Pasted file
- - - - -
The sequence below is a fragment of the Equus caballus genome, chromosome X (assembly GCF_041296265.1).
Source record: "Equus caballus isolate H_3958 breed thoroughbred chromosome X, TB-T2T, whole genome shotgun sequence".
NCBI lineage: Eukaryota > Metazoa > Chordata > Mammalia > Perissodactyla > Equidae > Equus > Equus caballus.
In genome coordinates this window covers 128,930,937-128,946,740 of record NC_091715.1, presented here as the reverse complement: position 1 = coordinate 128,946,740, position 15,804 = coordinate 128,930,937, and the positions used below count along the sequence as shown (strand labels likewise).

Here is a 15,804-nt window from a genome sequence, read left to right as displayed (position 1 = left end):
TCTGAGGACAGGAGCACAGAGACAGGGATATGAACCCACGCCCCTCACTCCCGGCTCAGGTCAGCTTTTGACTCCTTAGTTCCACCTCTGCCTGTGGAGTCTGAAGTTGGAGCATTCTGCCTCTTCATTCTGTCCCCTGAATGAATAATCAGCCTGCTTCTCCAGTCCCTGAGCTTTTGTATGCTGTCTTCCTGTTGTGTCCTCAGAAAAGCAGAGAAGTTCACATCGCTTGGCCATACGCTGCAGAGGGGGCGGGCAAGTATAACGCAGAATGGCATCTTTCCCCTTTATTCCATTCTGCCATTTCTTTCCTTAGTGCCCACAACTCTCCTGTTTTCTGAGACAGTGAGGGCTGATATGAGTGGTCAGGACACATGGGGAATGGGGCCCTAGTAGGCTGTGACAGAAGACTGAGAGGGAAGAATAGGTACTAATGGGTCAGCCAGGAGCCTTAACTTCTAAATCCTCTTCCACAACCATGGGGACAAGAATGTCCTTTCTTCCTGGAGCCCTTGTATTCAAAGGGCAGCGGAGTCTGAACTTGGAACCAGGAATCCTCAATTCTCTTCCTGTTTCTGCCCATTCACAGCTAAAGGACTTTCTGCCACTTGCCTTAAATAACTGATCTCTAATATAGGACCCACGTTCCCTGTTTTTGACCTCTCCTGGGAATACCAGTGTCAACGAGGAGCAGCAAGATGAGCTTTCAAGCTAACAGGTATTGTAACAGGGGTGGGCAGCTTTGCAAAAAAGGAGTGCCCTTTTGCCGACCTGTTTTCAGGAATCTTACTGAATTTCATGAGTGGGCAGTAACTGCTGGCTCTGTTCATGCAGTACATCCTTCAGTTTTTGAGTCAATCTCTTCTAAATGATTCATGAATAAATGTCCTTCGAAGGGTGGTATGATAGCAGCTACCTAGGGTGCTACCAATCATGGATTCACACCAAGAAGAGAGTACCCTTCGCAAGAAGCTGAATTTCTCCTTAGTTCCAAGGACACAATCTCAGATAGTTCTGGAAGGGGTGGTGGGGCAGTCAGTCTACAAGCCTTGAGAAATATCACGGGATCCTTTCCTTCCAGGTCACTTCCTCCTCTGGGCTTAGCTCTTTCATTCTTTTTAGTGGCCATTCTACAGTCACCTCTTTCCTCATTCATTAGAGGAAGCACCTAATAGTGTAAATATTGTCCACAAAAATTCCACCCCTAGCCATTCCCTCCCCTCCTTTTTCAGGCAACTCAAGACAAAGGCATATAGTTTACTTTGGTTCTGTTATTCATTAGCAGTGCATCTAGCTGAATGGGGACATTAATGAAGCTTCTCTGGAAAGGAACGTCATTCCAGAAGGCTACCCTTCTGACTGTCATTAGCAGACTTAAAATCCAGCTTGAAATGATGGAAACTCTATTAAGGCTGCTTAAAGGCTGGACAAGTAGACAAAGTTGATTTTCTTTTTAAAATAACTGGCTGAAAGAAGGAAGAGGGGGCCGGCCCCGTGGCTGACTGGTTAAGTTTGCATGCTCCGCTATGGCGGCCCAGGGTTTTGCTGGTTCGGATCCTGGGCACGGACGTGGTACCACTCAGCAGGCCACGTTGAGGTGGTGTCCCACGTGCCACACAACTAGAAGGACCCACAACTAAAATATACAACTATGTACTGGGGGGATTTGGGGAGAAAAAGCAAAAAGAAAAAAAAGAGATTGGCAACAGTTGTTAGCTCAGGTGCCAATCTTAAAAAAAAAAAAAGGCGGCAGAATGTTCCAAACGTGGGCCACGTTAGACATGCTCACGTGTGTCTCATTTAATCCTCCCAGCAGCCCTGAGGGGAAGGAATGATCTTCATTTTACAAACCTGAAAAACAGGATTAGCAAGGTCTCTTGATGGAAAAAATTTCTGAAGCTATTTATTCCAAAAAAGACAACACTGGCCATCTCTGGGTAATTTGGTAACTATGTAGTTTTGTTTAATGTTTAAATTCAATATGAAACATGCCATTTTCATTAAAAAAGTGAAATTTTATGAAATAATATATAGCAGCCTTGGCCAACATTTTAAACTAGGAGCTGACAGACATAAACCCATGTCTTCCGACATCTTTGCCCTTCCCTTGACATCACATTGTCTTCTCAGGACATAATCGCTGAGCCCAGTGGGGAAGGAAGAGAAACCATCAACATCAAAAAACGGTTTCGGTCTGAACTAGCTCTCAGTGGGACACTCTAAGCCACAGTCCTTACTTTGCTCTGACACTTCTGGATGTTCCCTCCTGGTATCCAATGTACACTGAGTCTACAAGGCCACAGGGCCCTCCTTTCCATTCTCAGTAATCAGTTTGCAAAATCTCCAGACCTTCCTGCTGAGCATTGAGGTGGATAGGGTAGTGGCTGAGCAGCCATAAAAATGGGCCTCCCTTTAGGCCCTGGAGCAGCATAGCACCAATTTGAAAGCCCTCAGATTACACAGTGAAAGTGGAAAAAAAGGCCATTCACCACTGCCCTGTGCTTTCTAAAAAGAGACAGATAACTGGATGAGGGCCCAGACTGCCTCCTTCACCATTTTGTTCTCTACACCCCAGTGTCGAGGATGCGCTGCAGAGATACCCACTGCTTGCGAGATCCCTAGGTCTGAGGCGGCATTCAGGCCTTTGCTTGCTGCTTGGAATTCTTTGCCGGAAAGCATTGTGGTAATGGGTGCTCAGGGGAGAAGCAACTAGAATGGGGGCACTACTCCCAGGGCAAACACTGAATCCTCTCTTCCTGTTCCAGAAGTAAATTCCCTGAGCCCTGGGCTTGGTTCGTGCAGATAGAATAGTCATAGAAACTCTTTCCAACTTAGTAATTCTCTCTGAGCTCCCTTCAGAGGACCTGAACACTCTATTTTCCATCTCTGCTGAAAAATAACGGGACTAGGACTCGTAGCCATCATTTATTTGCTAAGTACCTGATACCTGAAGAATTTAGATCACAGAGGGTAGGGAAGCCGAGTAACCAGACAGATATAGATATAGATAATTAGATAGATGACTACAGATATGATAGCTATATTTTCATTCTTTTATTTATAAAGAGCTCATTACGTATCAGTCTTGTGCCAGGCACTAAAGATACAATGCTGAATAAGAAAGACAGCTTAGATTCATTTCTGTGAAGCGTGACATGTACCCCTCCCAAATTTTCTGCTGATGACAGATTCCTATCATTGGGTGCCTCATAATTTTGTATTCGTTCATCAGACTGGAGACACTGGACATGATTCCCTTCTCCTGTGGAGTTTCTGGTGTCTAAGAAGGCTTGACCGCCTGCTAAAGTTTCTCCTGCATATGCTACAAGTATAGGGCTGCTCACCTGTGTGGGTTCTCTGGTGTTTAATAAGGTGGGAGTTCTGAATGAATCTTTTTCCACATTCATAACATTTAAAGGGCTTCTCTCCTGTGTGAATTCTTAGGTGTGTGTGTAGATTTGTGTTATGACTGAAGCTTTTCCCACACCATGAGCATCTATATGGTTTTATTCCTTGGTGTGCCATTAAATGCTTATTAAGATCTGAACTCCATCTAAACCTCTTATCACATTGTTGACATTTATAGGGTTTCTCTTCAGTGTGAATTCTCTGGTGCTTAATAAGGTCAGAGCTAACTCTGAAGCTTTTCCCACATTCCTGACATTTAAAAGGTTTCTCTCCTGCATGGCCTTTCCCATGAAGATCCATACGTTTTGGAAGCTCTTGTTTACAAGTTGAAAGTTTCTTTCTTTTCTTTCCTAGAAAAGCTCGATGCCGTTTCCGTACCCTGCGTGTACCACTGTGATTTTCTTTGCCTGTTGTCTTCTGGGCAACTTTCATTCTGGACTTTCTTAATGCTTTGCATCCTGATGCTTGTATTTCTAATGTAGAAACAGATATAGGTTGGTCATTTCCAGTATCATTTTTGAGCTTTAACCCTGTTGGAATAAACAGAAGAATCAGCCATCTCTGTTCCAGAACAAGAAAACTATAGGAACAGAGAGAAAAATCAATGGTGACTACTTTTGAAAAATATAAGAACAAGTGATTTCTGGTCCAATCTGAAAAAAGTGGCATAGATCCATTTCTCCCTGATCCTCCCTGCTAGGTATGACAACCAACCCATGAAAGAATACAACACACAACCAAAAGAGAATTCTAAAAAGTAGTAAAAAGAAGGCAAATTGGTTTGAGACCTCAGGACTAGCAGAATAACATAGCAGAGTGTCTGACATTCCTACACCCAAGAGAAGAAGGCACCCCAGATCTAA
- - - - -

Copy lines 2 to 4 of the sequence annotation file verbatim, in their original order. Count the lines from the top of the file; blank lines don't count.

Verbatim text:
Source record: "Equus caballus isolate H_3958 breed thoroughbred chromosome X, TB-T2T, whole genome shotgun sequence".
NCBI lineage: Eukaryota > Metazoa > Chordata > Mammalia > Perissodactyla > Equidae > Equus > Equus caballus.
In genome coordinates this window covers 128,930,937-128,946,740 of record NC_091715.1, presented here as the reverse complement: position 1 = coordinate 128,946,740, position 15,804 = coordinate 128,930,937, and the positions used below count along the sequence as shown (strand labels likewise).